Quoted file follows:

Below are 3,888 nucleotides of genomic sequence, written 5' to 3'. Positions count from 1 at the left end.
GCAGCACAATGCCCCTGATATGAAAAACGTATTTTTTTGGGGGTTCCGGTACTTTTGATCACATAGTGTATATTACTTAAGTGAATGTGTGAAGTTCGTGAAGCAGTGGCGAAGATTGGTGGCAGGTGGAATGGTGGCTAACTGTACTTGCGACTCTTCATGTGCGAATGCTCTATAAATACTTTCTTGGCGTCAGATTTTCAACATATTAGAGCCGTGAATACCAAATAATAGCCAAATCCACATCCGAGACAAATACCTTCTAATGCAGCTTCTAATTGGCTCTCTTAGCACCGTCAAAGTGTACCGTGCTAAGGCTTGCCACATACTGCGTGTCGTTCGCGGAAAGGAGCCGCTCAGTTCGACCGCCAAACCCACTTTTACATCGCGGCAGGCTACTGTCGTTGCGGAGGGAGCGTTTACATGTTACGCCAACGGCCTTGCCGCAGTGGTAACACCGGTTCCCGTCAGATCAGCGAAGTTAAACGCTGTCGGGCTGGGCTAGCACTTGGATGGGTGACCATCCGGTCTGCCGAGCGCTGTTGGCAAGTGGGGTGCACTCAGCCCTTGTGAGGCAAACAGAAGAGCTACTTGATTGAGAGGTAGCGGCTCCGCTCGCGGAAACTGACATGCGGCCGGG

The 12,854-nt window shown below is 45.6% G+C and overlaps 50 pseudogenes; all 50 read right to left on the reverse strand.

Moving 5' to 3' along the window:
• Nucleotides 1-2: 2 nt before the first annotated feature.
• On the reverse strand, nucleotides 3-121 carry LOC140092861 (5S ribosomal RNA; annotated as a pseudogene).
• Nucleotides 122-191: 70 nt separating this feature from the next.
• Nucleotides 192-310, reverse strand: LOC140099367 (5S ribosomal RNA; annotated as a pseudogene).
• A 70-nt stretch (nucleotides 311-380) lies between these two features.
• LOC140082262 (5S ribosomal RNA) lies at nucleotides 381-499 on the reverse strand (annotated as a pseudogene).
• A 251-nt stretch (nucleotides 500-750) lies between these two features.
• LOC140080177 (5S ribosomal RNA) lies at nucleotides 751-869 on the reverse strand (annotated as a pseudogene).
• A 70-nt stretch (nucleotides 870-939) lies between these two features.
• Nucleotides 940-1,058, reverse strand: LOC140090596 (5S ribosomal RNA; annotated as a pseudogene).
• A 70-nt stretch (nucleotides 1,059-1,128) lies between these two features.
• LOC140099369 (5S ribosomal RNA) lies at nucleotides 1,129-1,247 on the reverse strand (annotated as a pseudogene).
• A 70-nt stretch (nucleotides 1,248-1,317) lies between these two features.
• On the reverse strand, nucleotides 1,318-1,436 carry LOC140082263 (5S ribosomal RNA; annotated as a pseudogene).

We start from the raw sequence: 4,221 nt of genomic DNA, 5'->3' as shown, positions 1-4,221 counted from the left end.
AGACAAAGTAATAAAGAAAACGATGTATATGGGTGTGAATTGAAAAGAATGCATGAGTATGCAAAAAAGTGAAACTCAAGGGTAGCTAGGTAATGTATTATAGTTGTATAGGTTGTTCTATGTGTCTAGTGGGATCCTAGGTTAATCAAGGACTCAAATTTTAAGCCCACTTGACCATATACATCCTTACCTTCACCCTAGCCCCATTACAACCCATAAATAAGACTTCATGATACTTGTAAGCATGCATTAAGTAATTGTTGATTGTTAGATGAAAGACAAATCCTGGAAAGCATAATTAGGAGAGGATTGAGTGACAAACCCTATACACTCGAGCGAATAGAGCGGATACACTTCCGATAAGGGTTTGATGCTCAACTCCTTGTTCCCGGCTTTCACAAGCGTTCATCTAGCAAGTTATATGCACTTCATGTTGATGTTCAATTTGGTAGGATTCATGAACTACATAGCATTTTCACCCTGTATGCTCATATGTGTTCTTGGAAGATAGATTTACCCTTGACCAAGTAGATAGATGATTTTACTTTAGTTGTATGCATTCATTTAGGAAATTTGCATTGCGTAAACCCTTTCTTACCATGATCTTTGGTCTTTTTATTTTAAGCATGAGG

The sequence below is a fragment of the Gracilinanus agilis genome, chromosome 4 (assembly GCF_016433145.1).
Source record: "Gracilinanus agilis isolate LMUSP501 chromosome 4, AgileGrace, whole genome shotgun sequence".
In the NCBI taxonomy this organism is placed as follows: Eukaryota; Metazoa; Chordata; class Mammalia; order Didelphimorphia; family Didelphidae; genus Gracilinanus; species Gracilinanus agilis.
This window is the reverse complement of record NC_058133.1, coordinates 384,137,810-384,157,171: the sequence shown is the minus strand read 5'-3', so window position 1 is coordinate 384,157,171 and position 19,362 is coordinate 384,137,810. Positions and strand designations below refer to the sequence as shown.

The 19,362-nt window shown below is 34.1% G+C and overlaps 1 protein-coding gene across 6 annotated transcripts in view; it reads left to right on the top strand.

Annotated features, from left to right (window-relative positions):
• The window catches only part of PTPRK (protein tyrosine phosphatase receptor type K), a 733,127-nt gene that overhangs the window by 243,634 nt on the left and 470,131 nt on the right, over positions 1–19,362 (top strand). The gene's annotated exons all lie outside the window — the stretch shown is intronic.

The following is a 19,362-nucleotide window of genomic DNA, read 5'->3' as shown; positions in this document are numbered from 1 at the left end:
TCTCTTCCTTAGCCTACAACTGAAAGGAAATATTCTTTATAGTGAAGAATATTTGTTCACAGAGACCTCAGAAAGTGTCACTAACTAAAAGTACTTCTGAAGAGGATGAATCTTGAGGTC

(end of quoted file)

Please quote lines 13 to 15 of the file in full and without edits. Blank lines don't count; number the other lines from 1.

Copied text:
• A 70-nt stretch (nucleotides 870-939) lies between these two features.
• Nucleotides 940-1,058, reverse strand: LOC140090596 (5S ribosomal RNA; annotated as a pseudogene).
• A 70-nt stretch (nucleotides 1,059-1,128) lies between these two features.